Does anger over Gaza threaten Turkey-Israel ties?

Turkish Foreign Minister Ahmet Davutoglu visited Syria as part of a new foreign policy that seeks to strengthen ties with countries previously kept at an arm’s length.<br />
 (U.N. Photo)

Turkish Foreign Minister Ahmet Davutoglu visited Syria as part of a new foreign policy that seeks to strengthen ties with countries previously kept at an arm’s length.
(U.N. Photo)

ISTANBUL, Turkey (JTA) — Turkey’s decision to indefinitely postpone a military exercise apparently due to Israel’s planned involvement is raising concerns that Turkish-Israeli ties have not recovered from the Gaza war last January.

The exercise — an air force program known as Anatolian Eagle — had been scheduled for this week and was supposed to include Israel along with the United States, Italy and other NATO countries. The other participating countries reportedly pulled out of the exercise after learning of Israel’s exclusion.

Turkey has tried to downplay the episode.

“It is not right to extract a political meaning and to make political conclusions out of the postponement of the exercises,” the Turkish Foreign Ministry said in a statement.

Privately, however, some Turkish government officials reportedly said that Israel’s participation was the reason for the cancellation.

Turkey and Israel have been close strategic allies since the late 1990s, and both countries are non-Arab in the overwhelmingly Arab Middle East. But relations between the two have cooled in recent years, particularly after Israel’s operation in Gaza last January.

Turkish government criticism of the operation was particularly harsh, with Prime Minister Recep Tayyip Erdogan accusing Israel of "perpetrating inhuman actions which would bring it to self-destruction” and of committing a “crime against humanity.”

Some observers say the postponement of the military exercises may not be a new crisis but rather another indication that Turkey’s changing domestic and foreign policy considerations are leading to a redefinition of the country’s relationship with Israel.

“I think the timing has more to do with Turkey’s internal and foreign politics,” said Lale Kemal, a military analyst based in Ankara, Turkey’s capital. “We should bear in mind that the balance of power [in Turkey] is shifting toward the civilian authority. Despite the military’s plans for the exercise, which included Israel, the government asked them to exclude it.”

Turkey’s military, which traditionally has maintained a veto power over Turkish politics, has close ties with the Israeli military.

But Turkey’s Islamist press has strongly criticized Israel’s involvement in previous Turkish military exercises. Kemal said the party leading the government, the liberal Islamic Justice and Development Party, or AKP, was worried about the domestic fallout of including Israel in this year’s drill.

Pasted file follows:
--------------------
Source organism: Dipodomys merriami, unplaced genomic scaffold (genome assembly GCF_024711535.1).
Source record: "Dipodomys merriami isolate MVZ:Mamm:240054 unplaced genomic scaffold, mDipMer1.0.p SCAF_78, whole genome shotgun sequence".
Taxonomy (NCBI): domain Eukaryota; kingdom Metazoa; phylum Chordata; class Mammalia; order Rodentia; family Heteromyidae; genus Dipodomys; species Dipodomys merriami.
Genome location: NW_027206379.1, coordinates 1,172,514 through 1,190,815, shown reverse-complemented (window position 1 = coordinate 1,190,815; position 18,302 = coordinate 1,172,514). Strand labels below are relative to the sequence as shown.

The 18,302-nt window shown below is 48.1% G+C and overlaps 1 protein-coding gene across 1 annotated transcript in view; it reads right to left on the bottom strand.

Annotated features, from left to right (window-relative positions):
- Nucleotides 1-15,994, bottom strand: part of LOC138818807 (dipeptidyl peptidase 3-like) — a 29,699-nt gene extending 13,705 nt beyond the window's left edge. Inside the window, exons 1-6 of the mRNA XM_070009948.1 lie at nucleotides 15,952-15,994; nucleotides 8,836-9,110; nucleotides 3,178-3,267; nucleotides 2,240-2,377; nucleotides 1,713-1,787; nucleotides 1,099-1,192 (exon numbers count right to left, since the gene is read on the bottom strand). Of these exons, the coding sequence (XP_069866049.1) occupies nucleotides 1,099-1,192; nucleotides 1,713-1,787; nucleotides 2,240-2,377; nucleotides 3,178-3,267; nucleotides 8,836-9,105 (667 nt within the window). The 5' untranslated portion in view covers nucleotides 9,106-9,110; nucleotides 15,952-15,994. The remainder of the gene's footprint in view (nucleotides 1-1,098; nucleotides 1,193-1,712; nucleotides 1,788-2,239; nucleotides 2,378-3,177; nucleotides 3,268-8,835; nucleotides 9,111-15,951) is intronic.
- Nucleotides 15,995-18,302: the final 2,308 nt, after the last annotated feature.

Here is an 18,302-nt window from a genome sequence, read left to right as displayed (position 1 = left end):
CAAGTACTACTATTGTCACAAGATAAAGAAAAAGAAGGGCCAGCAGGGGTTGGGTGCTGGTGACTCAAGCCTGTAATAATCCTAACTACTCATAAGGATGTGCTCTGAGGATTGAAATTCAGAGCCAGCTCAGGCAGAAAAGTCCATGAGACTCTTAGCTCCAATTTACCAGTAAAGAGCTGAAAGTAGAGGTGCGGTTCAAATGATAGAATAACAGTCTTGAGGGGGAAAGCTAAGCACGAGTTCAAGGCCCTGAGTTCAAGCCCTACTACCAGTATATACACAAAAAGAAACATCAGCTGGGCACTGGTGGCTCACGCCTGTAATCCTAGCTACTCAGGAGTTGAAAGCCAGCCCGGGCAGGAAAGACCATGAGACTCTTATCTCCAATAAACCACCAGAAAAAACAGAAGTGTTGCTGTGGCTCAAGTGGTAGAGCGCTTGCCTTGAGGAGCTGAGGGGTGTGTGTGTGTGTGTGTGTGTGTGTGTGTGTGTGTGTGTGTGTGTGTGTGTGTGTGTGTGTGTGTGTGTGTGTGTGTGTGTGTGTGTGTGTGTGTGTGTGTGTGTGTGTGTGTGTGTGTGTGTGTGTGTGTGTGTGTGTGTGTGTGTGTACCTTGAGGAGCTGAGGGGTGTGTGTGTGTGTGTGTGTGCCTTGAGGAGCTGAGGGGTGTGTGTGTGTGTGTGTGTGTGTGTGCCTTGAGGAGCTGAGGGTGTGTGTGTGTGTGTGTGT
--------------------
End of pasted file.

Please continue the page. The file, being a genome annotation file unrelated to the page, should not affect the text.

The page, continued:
“Had it been up to the military, the exercise would have continued as planned, but the military can’t dictate its policies on the government the way it used to. The equation is changing,” Kemal said. “We see this in other areas and in the Turkish-Israeli relationship also. The military cannot dictate its positions all the time right now.”

When it comes to foreign policy, Turkey has actively sought to establish itself as a kind of regional soft power broker in recent years, working to strengthen relations with neighbors that it previously had kept at an arm’s length, notably Syria and Iran.

Turkish Foreign Minister Ahmet Davutoglu, the main architect of this new foreign policy, and 10 other ministers visited Syria on Tuesday for the first meeting of a newly created Strategic Cooperation Council and to sign an agreement to eliminate visa requirements between the two countries.

The development reflects a fundamental shift away from the era when Turkey and Israel began developing their strategic relationship. At the time, the two countries looked at countries like Syria as a common threat; Turkey and Syria almost went to war in the late 1990s after Ankara accused Damascus of supporting the separatist Kurdistan Workers’ Party, or PKK.

“Things have changed," said Ofra Bengio, an expert on Turkey at the Moshe Dayan Center for Middle Eastern and African Studies at Tel Aviv University. "In Davutoglu’s ideological framework, Israel doesn’t play a central role.”

Bengio said that keeping Israel out of the Anatolian Eagle military exercise also could be a response to Israel by Turkey’s foreign minister after learning that he would not be allowed to visit Gaza during a planned trip to Israel. Davutoglu canceled his Israel trip.

"I think Turkey is doing this to punish Israel for everything that has happened since Gaza, not because it might hurt its relations with Syria or Iran,” Bengio said. “The situation is starting to look more like a game of ping-pong.”

For now, it appears that officials in both countries are trying to keep the situation from unraveling further.

"Relations between Israel and Turkey are strategic and have been maintained for dozens of years," Israeli Defense Minister Ehud Barak said at a closed meeting this week, according to a statement released by his press officer. "Despite all the ups and downs, Turkey continues to be a central player in our region. It is unsuitable to be drawn into criticizing it.”

Speaking to reporters Monday in Ankara, Turkey’s deputy prime minister, Cemil Cicek, said, “We’re committed to our relationship with Israel. There should be no doubt about that.”

Kemal said that despite the recent ups and downs, the relationship with Israel remains important for Turkey, even if it’s not as strategically essential as it used to be.

In August, she noted, Israeli military forces participated along with Turkey and the United States in a maritime search-and-rescue exercise called Reliant Mermaid.

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